Jim Hubbard has been working in super-8, often with film that he develops himself. His aesthetic functions in part on that complete involvement. ELEGY IN THE STREETS is a lyrical assemblage centering on the AIDS crisis. There are reminiscences of a friend who died of AIDS, of demonstrations, and of activities by ACT-UP (AIDS Coalition to Unleash Power). ELEGY IN THE STREETS suggests the consolidation of the gay movement through the agency of this health crisis. Without spelling out the points in an obvious way, the film weaves disparate strands from the public to the personal to mesh into a picture of one aspect of current gay politics.
This sampling of the super-8 films that were included in the recent Lesbian and Gay Experimental Film Festival was unfailingly interesting. The most effective films (MARTINA'S PLAYHOUSE, HOME AVENUE, DHPG MON AMOUR, ELEGY IN THE STREETS) dispensed with the usual trappings of "art" in order to convey events with urgency and acuity. In such cases, the films were works of advocacy, and the forcefulness of the films had much to do with the success of that advocacy.
This brings me to another point when dealing with "alternative" cinema in any way, the critic is often placed in the position of advocacy as well. To write on gay culture at this time is to take a political position. Prior to the severe onslaught of AIDS in the gay community, there were a number of contradictory positions in terms of gay cinema. For those with an interest in narrative cinema, there was the attempt to discern gay iconography within the cracks and crevices of the standard commercial cinema. But the lack of recognition for alternative viewpoints within the commercial cinema has meant that little narrative work in the movies has dealt with the issues that are now so urgently present for the gay community. Nevertheless, the history of "alternative" cinema has been founded on the assumption that alternative points of view have validity in terms of representation. When dealing with works of advocacy, the critical viewpoint on the films must coincide with a political point of view. Quite frankly: is one sympathetic to a film about "progressive" childhood expressions of sexuality? Is one sympathetic to a film about the trauma of sexual molestation? Is one sympathetic to a film about living with "experimental" treatments for AIDS?
The incredible proliferation of gay media in the past few years has been the result of the increased politicization of the gay community in response to the AIDS crisis. For this mason, much of the work has been in easily accessible formats, such as video or super-8. And it would be unfair to judge this work in terms of aesthetics that did not take into account the intended effectiveness of the works. Do these films communicate the specific sociocultural messages that their creators intended? Do these films convey the essential aesthetic for which their creators were aiming? In short, do these films speak a truth?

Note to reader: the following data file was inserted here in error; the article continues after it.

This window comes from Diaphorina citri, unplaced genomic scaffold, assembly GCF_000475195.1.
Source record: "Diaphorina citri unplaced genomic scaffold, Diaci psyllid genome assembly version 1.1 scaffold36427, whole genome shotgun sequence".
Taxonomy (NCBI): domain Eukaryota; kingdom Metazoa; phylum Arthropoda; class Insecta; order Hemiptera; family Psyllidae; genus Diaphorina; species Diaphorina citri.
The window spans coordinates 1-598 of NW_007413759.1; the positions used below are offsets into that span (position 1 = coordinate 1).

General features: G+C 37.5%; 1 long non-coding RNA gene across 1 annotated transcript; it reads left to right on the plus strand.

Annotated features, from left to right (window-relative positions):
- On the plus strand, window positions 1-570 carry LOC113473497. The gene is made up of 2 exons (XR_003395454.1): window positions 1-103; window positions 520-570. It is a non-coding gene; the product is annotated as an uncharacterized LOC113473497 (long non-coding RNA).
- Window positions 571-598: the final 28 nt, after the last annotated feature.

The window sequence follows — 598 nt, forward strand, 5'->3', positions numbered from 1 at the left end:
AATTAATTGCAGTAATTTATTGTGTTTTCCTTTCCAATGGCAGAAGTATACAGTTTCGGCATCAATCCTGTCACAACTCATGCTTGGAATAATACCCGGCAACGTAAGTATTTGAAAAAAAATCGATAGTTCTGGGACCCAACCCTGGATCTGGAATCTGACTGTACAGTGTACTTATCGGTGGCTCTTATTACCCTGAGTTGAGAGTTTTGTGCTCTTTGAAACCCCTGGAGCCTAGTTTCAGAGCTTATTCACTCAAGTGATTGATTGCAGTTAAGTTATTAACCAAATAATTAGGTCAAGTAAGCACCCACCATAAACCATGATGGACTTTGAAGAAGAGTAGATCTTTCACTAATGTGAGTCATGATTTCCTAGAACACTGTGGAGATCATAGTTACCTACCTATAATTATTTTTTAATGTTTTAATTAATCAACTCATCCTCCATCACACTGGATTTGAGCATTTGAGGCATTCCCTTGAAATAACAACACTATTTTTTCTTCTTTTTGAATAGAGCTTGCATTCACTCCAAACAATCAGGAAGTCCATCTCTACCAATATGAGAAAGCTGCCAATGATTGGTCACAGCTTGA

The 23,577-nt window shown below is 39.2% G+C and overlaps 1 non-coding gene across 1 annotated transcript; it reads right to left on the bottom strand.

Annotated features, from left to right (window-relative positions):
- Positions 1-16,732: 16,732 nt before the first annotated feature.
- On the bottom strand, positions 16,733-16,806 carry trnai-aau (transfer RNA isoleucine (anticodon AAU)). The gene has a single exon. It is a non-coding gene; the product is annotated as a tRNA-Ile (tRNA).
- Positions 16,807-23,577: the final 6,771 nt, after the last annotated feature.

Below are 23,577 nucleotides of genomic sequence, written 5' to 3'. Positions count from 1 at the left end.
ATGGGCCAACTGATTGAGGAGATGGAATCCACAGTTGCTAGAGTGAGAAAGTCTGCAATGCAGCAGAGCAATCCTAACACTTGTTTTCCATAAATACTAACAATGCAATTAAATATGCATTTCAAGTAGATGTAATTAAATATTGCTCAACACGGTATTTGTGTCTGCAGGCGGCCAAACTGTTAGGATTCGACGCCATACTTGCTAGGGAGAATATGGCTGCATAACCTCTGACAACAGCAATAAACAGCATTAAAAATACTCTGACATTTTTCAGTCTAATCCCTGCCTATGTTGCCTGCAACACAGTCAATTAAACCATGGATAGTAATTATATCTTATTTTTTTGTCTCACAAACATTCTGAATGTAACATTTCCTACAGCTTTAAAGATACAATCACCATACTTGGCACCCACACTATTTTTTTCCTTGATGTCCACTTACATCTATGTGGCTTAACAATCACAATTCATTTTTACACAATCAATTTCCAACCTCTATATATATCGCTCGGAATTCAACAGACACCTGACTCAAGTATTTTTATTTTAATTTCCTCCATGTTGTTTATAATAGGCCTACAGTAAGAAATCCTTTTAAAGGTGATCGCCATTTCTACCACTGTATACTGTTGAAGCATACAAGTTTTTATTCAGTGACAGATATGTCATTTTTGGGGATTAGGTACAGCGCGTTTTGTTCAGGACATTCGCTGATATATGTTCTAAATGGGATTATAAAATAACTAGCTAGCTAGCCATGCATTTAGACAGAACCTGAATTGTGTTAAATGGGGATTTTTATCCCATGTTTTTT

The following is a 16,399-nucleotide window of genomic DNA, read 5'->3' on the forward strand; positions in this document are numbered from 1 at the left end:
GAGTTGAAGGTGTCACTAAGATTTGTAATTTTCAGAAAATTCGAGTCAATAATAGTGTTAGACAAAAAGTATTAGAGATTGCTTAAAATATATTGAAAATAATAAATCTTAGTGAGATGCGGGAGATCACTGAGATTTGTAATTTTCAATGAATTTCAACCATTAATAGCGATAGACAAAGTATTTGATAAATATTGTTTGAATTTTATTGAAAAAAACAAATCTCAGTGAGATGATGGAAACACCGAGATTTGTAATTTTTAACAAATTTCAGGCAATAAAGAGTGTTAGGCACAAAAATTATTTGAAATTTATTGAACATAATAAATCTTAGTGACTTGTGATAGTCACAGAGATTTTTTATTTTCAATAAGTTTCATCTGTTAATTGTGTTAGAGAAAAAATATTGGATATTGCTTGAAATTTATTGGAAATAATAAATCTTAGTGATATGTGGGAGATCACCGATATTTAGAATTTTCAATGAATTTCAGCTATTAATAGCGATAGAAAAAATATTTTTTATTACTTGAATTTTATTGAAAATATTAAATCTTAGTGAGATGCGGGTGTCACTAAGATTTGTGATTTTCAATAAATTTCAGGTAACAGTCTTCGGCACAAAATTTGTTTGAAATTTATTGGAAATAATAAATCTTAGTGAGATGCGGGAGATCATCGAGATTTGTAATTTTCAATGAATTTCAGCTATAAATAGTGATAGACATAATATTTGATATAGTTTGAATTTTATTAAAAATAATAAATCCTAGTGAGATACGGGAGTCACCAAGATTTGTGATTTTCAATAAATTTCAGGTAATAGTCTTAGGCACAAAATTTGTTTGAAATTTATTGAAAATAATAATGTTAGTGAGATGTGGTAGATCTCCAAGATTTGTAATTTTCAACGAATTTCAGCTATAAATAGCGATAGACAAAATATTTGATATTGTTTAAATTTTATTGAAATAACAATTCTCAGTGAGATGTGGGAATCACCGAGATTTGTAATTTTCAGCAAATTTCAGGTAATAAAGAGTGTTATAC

At a symposium sponsored by The Museum of Modern Art in 1980, the late Arthur Bell asked four Hollywood producers about the progressive depiction of gay life, as opposed to the distorted and homophobic treatment in CRUISING. David Brown, probably the most seasoned Hollywood producer on the panel, answered firmly and decisively. He said that if CRUISING were a flop, that would be that. But if CRUISING were a hit and there were evidence that the mass audience wanted to see gay men depicted as psychopathic killers, then there would be more movies with gay men as psychopathic killers. Hollywood is a market mentality, and the only morality in Hollywood is whether the product will sell. Brown did not try to pretend to a political or an aesthetic point of view: it was strictly a matter of economics. There were options, and gay activists could attempt to influence public opinion, dissuading viewers from going to the movie, but, if people wanted to go, that would be the message of the movie. But "the bottom line" was operative, and that was the only arbiter of Hollywood's depiction of gay life.
At this time, there is an importance to empowerment, to self-assertion, to identification. The proliferation of gay media right now is an indication of the urgency of gay representation. There should be no delusion that this task of representation may still occur in circumstances which are defined in terms of "the bottom line," for the representation of gay reality is still a political act. In terms of the super-8 films, the sparseness, the unadorned directness, the simplicity of means, are the way of creating statements speaking right at the heart of current gay life. And these statements are necessarily intimate, as befits the situation of being gay.
The films at the Third Lesbian and Gay Experimental Film Festival state the truth of gay politics: one must be true to oneself before one can confront the world honestly, forthrightly, and without shame. In the best of the super-8 films, this statement finds a formal correlative, combining to create unusually affecting and effective works.